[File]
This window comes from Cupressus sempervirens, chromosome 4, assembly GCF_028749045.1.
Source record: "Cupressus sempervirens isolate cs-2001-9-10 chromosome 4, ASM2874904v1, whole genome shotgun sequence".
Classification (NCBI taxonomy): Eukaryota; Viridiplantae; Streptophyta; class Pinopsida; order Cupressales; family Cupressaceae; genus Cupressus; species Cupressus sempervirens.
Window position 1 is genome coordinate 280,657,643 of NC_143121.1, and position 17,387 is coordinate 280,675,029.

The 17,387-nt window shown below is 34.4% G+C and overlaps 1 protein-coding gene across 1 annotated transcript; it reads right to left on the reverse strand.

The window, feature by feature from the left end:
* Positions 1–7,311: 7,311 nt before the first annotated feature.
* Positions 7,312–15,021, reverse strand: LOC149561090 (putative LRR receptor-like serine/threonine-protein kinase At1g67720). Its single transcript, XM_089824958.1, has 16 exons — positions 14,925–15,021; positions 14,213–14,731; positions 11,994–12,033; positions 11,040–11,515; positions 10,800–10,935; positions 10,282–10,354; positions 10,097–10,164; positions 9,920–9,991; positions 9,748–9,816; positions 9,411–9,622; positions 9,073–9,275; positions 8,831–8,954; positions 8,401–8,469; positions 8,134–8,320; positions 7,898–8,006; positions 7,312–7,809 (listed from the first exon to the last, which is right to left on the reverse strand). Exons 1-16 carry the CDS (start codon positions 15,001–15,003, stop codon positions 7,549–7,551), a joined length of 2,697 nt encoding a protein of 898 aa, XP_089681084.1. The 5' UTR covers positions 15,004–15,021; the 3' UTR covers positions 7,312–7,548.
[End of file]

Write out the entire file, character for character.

This window comes from Cupressus sempervirens, chromosome 4, assembly GCF_028749045.1.
Source record: "Cupressus sempervirens isolate cs-2001-9-10 chromosome 4, ASM2874904v1, whole genome shotgun sequence".
Classification (NCBI taxonomy): Eukaryota; Viridiplantae; Streptophyta; class Pinopsida; order Cupressales; family Cupressaceae; genus Cupressus; species Cupressus sempervirens.
Window position 1 is genome coordinate 280,657,643 of NC_143121.1, and position 17,387 is coordinate 280,675,029.

The 17,387-nt window shown below is 34.4% G+C and overlaps 1 protein-coding gene across 1 annotated transcript; it reads right to left on the reverse strand.

The window, feature by feature from the left end:
* Positions 1–7,311: 7,311 nt before the first annotated feature.
* Positions 7,312–15,021, reverse strand: LOC149561090 (putative LRR receptor-like serine/threonine-protein kinase At1g67720). Its single transcript, XM_089824958.1, has 16 exons — positions 14,925–15,021; positions 14,213–14,731; positions 11,994–12,033; positions 11,040–11,515; positions 10,800–10,935; positions 10,282–10,354; positions 10,097–10,164; positions 9,920–9,991; positions 9,748–9,816; positions 9,411–9,622; positions 9,073–9,275; positions 8,831–8,954; positions 8,401–8,469; positions 8,134–8,320; positions 7,898–8,006; positions 7,312–7,809 (listed from the first exon to the last, which is right to left on the reverse strand). Exons 1-16 carry the CDS (start codon positions 15,001–15,003, stop codon positions 7,549–7,551), a joined length of 2,697 nt encoding a protein of 898 aa, XP_089681084.1. The 5' UTR covers positions 15,004–15,021; the 3' UTR covers positions 7,312–7,548.